Chimera research is a common type of animal research used to advance stem cell science and many other areas of biomedicine. Biologically, chimeras are organisms that are composed of genetically distinct cells originating from two or more zygotes, or the imperfect equivalents thereof, such as parthenotes and SCNT embryolike constructs (Behringer 2007; Hyun et al. 2007). Unlike hybrids, which are produced by uniting the sex cells of two different species of plants or animals (wherein each cell contains the resulting new mixture of DNA – as is the case with grapefruit and mules), chimeric organisms are comprised of coexisting populations of cells with genes from different animal sources.
The term chimera comes from classical mythology. The Chimera, as described in Homer’s Iliad, was a fire-breathing monster composed of the head of a lion, the body of a goat, and the tail of a serpent. The Chimera was, in essence, a patchwork of different animals. Given its patchwork nature, the Chimera lacked species integrity; and its physical capabilities were new and unpredictable.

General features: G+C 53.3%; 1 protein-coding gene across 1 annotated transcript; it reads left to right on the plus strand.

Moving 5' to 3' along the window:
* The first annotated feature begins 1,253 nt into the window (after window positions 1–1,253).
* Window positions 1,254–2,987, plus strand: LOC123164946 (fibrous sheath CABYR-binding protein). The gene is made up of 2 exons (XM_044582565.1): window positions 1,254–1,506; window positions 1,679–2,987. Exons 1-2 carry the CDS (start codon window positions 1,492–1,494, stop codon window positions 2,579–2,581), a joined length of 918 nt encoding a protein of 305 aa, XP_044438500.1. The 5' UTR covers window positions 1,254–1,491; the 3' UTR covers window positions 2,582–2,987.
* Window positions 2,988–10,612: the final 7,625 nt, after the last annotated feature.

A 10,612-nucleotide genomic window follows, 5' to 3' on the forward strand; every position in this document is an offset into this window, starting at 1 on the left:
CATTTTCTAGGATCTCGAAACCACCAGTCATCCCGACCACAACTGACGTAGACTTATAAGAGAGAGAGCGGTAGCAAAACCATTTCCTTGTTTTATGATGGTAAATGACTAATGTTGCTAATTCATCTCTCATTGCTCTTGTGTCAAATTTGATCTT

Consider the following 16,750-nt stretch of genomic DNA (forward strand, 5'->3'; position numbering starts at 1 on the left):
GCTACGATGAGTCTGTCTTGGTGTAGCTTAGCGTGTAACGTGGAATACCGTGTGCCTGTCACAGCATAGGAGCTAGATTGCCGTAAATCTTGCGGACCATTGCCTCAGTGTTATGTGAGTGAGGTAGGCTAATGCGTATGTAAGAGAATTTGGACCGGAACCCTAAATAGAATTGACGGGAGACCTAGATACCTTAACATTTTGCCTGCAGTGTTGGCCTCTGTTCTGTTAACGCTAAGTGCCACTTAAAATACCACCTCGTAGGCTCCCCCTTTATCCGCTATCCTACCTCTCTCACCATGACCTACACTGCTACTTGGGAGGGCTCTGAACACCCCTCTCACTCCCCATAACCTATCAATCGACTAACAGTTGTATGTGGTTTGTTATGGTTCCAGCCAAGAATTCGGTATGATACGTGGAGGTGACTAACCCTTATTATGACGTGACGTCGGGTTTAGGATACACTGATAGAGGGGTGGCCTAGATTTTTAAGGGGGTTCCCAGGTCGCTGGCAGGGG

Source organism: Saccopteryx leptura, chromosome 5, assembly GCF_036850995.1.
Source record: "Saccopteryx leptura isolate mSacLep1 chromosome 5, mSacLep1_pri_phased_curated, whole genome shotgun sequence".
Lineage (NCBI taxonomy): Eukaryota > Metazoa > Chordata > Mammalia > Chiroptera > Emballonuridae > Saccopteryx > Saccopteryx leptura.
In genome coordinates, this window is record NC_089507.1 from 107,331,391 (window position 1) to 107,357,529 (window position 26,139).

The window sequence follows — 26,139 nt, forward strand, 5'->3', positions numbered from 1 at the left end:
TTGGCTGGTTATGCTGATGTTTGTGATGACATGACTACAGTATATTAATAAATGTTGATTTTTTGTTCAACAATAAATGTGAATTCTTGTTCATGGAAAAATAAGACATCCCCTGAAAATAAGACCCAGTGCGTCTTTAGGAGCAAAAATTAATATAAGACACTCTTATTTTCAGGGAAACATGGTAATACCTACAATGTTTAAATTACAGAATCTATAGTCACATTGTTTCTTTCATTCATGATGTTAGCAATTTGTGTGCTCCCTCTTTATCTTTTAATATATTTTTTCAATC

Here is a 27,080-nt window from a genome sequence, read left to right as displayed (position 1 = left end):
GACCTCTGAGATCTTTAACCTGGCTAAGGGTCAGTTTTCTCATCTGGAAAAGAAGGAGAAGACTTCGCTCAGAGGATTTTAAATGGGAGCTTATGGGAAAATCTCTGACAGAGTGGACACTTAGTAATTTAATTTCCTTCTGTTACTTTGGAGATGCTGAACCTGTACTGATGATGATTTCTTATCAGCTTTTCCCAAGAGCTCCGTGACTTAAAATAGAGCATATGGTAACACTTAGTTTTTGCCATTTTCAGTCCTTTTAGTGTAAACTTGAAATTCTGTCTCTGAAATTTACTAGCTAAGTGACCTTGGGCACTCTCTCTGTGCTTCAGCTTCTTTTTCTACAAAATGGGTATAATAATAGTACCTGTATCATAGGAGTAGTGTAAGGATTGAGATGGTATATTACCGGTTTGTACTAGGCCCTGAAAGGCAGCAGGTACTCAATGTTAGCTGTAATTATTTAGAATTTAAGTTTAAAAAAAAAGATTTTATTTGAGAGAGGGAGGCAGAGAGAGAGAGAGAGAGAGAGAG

Like the mythical Chimera, biological chimeras can be comprised of different species. They can also be comprised of members of the same species. For example, human pregnancies produce a mild form of chimerism that persists in mothers for decades after the fetus’ progenitor blood cells have passed through the placenta (Bianchi et al. 1996). Human-to-human chimeras also occur naturally when two complete human zygotes fuse together during a very early developmental stage, prior to implantation in the womb. On rare occasions where the chimeric embryo proceeds to gestation, the resulting fetus is composed of cells from the two original embryos. More commonly, however, human-to-human chimeras result from clinical treatments for disease – the most obvious examples being the recipients of whole organ transplantation.